“But I don’t think these parents are in the right state of mind to prioritize the education of their children, especially the girls,” Sani says.
The state of basic education in Niger State
Although enrollment rates in basic education and access to education in Nigeria have increased significantly over the past few decades, high dropout rates and low levels of learning are still issues in some States. It is still a challenge to keep children enrolled until they graduate, and dropout rates are still high, according to data from the Universal Basic Education Commission (UBEC), which reveals that 13.19% of primary school entrants do not complete basic education.
Of course, the problem of out-of-school children, especially in the north-central region, existed long before insecurity. For instance, as of January 2022, there were approximately 743 thousand children out of school in Niger State.
The third phase of UNICEF’s Girls’ Education Project (GEP3), which started in 2012, also attributed the decline in school enrollment in Kontagora, Mariga, Mashegu, Munya, Rafi, and Shiroro Local Government Areas (LGAs) to the prevailing activities of armed bandits and insurgents. Insecurity has forced some of these LGAs to close their primary and secondary schools for months.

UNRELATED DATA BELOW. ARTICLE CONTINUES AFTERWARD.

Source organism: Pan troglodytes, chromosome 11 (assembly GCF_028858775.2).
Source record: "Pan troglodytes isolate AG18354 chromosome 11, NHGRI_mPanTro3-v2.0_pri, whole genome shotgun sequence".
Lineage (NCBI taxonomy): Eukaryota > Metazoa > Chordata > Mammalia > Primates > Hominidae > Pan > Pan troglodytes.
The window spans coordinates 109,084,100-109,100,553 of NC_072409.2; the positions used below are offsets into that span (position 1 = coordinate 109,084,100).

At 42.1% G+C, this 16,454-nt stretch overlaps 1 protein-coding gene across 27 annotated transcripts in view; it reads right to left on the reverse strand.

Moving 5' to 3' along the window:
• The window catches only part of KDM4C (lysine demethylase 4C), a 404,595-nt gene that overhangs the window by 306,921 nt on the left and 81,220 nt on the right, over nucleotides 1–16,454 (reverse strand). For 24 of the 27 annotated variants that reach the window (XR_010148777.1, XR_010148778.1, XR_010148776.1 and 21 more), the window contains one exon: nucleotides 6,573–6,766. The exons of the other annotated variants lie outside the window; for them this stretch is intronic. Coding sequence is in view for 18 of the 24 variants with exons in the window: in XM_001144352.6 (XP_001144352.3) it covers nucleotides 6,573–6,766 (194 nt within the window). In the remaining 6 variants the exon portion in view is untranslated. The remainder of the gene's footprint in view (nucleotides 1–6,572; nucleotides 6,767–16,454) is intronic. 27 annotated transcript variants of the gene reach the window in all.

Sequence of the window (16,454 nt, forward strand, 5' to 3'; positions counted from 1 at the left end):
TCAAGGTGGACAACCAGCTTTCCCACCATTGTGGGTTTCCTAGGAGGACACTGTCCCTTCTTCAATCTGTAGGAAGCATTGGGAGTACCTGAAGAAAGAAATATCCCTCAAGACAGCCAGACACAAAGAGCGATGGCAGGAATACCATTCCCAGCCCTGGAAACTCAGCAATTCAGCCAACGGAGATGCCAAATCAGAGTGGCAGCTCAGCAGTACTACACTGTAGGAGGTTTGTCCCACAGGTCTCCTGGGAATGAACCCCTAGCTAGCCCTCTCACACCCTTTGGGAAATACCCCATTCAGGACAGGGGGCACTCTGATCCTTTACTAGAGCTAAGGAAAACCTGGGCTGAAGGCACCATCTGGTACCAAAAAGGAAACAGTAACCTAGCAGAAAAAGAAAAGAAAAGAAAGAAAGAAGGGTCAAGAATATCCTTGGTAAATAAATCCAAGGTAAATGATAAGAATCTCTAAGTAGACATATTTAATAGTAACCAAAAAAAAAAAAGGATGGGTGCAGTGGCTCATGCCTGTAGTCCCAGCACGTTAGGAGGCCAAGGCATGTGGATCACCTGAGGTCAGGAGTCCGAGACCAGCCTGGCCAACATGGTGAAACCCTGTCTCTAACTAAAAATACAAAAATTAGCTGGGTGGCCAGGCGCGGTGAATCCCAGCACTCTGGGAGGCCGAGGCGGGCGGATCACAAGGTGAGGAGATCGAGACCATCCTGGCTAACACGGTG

Abubakar Sani Bello, the Governor of Niger State, however, blames the alarming incidence of out-of-school children to insecurity and the state’s vast 76,363 km2 landmass, which is the largest in Nigeria.
At the recent launch of the North-Central campaign against out-of-school children, the Governor admitted that, given the current security situation, no parent will let their children—especially girls—attend school because 10- to 11-year-old girls are being raped.